View Borrego Springs boon-docking spot in a larger map
We had spent a few days there a couple of weeks earlier and decided then, we must return for a longer stay. The area is really dry and desolate but has a certain charm to it. Usually the skies are bright blue during the day and clear and starry at night. You are surrounded by beautiful barren mountains that change in color and appearance as the sun rises and sets. What strikes you most is the quietness and stillness of the place. When you first arrive its like a decompression takes place as the hurried vibe you pick up in the city washes away. Soon your are relaxed and start to follow the ebb and flow of the day. The clock becomes meaningless and your day is planned based on what nature is serving up. Every once in a while you catch a fleeting glimpse of a jack rabbit, cottontail, lizard,road runner or maybe even a coyote.
Our little beagle Angie had a blast here. Free from the restrictions of campgrounds and parks she was able to run free. She particularly loved running on the huge dried up lake area called Clark Dry Lake, duh! We spent a couple of mornings photographing the spot at sunrise and she ran herself ragged. The lake had a unique texture caused by the dried up mud, add to that a special desert sunrise and it makes a great photo.
For such a remote area there is a surprising amount of things to do. The town of Borrego Springs is a neat little tourist town.
“Are you looking to escape the ordinary? To find a unique and tranquil place to recharge and recover from the pace of urban living? Escape to California’s Secret Desert™, where southern Californians in the know take a break from it all. Escape to sunshine, bracing desert air, no stoplights, and freedom from big-box stores and mini-marts. Get away for a few nights, and make Borrego Springs your getaway vacation secret, too.“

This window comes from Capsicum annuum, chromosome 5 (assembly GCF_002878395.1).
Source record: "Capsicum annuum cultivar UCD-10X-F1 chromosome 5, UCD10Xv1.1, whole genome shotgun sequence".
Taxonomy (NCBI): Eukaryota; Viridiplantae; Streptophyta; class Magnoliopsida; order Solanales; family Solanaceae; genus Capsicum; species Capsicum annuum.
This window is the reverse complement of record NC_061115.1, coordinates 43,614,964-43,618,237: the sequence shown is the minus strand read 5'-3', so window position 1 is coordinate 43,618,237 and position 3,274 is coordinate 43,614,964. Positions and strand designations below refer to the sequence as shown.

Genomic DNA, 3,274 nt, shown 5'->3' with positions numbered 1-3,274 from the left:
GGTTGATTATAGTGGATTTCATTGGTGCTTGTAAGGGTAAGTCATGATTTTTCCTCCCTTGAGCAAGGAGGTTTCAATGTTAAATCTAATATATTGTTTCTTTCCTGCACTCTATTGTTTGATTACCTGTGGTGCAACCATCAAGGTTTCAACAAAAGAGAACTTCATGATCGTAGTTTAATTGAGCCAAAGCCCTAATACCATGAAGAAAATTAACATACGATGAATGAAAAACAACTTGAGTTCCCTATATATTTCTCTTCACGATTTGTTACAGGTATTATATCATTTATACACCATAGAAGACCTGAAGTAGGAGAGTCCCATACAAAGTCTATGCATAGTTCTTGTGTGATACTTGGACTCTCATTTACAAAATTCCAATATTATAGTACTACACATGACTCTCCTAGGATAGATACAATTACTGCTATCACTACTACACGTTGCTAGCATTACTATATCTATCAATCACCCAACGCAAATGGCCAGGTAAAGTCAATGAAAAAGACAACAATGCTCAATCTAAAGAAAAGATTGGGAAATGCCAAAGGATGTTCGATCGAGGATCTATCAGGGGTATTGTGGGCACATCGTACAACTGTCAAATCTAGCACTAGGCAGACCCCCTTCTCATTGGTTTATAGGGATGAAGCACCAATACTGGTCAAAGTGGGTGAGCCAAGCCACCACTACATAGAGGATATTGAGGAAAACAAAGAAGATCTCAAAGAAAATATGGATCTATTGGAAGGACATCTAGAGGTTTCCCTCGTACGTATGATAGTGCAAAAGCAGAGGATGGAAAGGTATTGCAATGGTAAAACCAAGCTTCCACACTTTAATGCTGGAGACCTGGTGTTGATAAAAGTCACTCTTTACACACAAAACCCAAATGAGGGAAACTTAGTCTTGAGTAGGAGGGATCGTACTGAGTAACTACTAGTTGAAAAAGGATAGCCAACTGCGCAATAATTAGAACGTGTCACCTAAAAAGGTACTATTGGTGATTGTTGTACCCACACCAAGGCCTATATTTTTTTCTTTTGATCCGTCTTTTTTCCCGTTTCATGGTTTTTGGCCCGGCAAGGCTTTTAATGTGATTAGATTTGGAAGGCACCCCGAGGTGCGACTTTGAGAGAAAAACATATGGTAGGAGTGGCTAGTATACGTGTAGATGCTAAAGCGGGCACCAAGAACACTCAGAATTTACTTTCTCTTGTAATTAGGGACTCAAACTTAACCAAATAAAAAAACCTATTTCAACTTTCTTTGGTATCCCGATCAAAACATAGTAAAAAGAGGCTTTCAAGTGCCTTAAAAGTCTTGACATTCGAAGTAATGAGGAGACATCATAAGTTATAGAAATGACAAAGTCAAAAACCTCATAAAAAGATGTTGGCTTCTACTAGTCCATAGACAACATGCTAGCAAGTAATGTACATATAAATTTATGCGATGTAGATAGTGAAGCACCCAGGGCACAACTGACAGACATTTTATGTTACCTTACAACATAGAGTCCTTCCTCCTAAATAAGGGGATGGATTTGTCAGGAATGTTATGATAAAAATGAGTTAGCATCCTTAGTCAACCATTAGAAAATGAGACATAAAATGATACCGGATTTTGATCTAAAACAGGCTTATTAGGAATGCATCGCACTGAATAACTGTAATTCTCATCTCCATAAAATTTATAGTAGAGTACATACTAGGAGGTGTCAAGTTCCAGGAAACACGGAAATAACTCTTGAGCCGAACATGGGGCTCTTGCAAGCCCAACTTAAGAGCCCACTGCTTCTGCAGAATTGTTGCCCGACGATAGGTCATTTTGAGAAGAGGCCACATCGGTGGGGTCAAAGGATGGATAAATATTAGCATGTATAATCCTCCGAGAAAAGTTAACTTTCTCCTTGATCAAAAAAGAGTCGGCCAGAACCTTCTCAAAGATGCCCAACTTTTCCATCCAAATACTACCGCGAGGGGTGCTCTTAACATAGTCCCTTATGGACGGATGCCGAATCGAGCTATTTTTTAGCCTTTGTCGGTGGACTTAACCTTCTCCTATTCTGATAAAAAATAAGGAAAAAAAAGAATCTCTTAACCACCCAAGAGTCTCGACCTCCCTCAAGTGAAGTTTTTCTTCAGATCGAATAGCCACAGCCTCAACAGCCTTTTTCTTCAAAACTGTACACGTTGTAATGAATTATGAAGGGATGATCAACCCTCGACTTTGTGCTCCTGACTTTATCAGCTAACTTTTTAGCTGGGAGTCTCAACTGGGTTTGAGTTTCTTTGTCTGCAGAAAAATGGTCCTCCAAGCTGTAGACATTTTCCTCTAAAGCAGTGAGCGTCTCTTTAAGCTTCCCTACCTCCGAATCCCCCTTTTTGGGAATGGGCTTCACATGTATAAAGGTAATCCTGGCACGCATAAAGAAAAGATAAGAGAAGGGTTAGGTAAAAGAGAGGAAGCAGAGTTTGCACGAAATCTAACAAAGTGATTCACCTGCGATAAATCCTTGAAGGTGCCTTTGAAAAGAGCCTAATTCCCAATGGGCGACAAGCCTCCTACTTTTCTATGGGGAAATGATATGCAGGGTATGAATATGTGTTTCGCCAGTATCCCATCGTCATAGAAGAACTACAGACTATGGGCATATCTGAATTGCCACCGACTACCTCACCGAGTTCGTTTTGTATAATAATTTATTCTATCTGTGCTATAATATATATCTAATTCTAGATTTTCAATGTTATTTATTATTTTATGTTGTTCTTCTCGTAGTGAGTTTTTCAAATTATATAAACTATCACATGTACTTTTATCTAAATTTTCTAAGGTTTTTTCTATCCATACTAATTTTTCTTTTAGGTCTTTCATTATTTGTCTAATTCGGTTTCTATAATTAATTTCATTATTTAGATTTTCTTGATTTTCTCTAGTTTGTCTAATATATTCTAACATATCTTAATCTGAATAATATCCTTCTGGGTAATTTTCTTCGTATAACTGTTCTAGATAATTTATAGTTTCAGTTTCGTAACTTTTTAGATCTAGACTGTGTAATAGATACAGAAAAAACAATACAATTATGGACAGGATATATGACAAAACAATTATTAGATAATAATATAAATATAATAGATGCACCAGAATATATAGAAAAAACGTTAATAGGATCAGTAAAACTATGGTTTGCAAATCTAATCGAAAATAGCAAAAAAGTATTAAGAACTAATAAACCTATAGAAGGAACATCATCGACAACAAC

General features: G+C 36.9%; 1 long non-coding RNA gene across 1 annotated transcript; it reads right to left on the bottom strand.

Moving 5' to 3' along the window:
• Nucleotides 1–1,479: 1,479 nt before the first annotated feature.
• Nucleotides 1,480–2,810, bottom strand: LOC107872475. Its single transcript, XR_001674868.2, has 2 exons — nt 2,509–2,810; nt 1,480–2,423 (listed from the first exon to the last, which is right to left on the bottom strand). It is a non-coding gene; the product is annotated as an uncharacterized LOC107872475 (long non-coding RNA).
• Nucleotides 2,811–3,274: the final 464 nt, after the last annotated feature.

There is a mix of newer resorts and remnants from the past. It has a few shops to poke around in and some nice eateries. It seems this town and the Salton Sea area were quite big tourist destinations in the fifties. It has a small visitor center in the center of town and just west, on the outskirts of town, is the bigger Anza-Borrego State Park one. We had a nice lunch at the Red Ocotillo restaurant looking out at palm trees, the pool and the distant mountains. The restaurant is in a historic hotel that was big in the fifties with Hollywood celebs.
Surrounding the town for many miles in all directions is the Anza-Borrego State Park.
“Anza-Borrego Desert State Park is the largest state park in California. Five hundred miles of dirt roads, 12 wilderness areas and many miles of hiking trails provide visitors with an unparalleled opportunity to experience the wonders of the California Desert.”
If you have a four-wheel drive vehicle there are many trails to explore. Sadly our dually 1 ton truck is a little to big and not suitable for most back roads. But we were able to go explore an area called “The Slot”. It’s a short hike but very interesting as you descend into a slot canyon which narrows to a few feet in some places and 20-30 feet deep.
Earlier in our trip we explored the metal sculpture art north of Borrego Springs. If you missed it you can check out that blog posting here. This time out we checked some more of them residing south of the town. This area was really interesting with various types of dinosaurs, sabre-tooth cats, horses, wild birds, mammoths, etc. Also dotting the landscape were several types of cacti. There was Ocotillo, Barrel and Chollas cactus types in abundance. This really added to the surreal scene. If your ever in the area I recommend a visit to the Galleta Meadows estate land to see these sculptures
We found a good place to dump the tanks, get water, fill up with cheap diesel and free overnight RV parking. The Red Earth Casino on Highway 86 between Salton City and Palm Springs is a convenient stop over. We hit the casino’s penny slots and came away with a bonus $45 dollars too. They also had pretty good burgers in the Cafe.
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